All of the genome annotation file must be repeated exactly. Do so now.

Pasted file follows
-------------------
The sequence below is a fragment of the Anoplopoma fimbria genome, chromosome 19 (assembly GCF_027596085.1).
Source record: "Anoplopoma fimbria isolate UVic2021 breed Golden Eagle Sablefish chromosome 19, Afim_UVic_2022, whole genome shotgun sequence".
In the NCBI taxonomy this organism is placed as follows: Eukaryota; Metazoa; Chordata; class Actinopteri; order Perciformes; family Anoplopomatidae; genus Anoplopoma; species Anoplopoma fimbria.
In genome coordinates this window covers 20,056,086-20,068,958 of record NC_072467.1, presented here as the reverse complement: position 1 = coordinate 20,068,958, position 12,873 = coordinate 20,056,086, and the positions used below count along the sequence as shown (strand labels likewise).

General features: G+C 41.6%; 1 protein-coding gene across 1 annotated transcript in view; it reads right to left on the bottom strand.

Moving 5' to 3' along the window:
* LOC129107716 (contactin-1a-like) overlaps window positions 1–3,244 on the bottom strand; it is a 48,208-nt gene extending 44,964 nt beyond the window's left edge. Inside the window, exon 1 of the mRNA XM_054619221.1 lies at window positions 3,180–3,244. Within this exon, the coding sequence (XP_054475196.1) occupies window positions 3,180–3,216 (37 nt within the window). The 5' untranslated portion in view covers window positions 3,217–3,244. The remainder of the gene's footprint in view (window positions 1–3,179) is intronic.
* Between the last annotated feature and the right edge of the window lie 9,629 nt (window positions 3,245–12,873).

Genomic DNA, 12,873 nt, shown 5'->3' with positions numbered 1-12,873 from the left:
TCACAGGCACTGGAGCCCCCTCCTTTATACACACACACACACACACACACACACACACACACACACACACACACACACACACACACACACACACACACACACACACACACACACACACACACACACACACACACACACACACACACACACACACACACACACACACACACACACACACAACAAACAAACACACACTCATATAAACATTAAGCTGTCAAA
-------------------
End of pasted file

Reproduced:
The sequence below is a fragment of the Anoplopoma fimbria genome, chromosome 19 (assembly GCF_027596085.1).
Source record: "Anoplopoma fimbria isolate UVic2021 breed Golden Eagle Sablefish chromosome 19, Afim_UVic_2022, whole genome shotgun sequence".
In the NCBI taxonomy this organism is placed as follows: Eukaryota; Metazoa; Chordata; class Actinopteri; order Perciformes; family Anoplopomatidae; genus Anoplopoma; species Anoplopoma fimbria.
In genome coordinates this window covers 20,056,086-20,068,958 of record NC_072467.1, presented here as the reverse complement: position 1 = coordinate 20,068,958, position 12,873 = coordinate 20,056,086, and the positions used below count along the sequence as shown (strand labels likewise).

General features: G+C 41.6%; 1 protein-coding gene across 1 annotated transcript in view; it reads right to left on the bottom strand.

Moving 5' to 3' along the window:
* LOC129107716 (contactin-1a-like) overlaps window positions 1–3,244 on the bottom strand; it is a 48,208-nt gene extending 44,964 nt beyond the window's left edge. Inside the window, exon 1 of the mRNA XM_054619221.1 lies at window positions 3,180–3,244. Within this exon, the coding sequence (XP_054475196.1) occupies window positions 3,180–3,216 (37 nt within the window). The 5' untranslated portion in view covers window positions 3,217–3,244. The remainder of the gene's footprint in view (window positions 1–3,179) is intronic.
* Between the last annotated feature and the right edge of the window lie 9,629 nt (window positions 3,245–12,873).

Genomic DNA, 12,873 nt, shown 5'->3' with positions numbered 1-12,873 from the left:
TCACAGGCACTGGAGCCCCCTCCTTTATACACACACACACACACACACACACACACACACACACACACACACACACACACACACACACACACACACACACACACACACACACACACACACACACACACACACACACACACACACACACACACACACACACACACACACACACACACACAACAAACAAACACACACTCATATAAACATTAAGCTGTCAAA